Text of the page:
Future generations of radio-based networks promise new timeliness for collaborative low-power sensing schemes in wireless sensor networks. Due to the hostile and inaccessible environment in which sensors are deployed, collect and transfer data in such networks is not an easy task. An effective data gathering can be improved by introducing unmanned aerial vehicles called drones, which act as mobile sinks and can autonomously fly over the network with the primary goal of collecting data from sensors. This paper presents a biologically inspired scheme of collaborative mobile sensing. The proposal has been designed in such a way that the coverage, the energy efficiency and a high network availability are maintained. Social foraging behaviors of the Escherichia coli bacteria modeled in the bacterial foraging optimization have been used to achieve these goals, especially the chemotaxis and the swarming features that allow bacteria to move. After a description, a formalization of the problem of mobile sensing is presented. Then, models that allow mobile sinks to move in a self-organized and self-adaptive way is proposed. In order to highlight the impact of mobility on energy consumption, delay, network coverage and successful amount of delivered data, intensive experiments have been done. Results demonstrate the effectiveness of the approach.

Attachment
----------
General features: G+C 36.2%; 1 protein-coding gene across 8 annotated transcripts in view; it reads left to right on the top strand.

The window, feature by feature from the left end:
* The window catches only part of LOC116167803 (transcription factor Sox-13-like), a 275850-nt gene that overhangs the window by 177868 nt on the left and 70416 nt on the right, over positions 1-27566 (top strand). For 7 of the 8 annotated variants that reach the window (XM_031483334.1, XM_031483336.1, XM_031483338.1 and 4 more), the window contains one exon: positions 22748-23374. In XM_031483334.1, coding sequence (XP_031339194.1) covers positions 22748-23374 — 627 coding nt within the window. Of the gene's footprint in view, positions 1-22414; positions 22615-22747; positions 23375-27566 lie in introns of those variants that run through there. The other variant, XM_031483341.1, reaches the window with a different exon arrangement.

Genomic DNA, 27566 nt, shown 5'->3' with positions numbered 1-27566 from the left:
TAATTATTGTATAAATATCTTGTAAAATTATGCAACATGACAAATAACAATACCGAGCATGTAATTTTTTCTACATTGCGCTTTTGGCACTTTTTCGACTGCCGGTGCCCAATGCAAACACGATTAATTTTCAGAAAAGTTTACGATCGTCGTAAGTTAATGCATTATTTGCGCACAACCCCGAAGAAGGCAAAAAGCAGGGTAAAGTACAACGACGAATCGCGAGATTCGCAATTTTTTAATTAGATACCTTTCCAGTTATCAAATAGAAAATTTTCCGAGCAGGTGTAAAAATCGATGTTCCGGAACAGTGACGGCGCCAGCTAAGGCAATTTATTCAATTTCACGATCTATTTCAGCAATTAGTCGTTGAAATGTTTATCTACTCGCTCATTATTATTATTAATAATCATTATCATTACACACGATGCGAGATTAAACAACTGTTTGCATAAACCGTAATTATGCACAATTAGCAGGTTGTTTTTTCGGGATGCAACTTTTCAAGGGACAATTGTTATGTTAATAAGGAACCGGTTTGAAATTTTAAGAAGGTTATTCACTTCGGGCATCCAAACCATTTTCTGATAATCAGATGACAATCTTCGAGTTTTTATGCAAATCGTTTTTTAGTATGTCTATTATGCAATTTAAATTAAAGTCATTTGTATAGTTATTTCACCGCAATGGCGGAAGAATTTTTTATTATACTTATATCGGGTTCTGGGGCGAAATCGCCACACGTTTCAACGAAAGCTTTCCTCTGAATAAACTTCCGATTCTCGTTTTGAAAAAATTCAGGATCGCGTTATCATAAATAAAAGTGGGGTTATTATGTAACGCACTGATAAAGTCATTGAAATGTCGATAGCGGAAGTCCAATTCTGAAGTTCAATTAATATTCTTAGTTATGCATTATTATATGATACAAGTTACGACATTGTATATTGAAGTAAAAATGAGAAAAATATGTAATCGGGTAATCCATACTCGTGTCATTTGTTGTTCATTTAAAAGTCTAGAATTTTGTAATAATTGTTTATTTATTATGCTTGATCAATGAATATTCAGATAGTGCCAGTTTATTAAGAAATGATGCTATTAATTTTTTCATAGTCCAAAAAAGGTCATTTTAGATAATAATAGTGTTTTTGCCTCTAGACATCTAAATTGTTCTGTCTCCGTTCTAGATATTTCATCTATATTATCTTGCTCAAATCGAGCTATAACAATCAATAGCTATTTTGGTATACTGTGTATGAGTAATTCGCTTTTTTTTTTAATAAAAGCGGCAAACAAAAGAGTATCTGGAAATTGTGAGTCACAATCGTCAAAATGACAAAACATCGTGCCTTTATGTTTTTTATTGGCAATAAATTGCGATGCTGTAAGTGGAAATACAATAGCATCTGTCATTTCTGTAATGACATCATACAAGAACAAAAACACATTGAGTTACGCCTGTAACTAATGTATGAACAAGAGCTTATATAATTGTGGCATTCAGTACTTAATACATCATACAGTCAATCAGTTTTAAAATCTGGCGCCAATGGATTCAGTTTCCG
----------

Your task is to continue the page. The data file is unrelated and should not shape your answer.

International Journal of Wireless Information Networks – Springer Journals
Published: May 29, 2017
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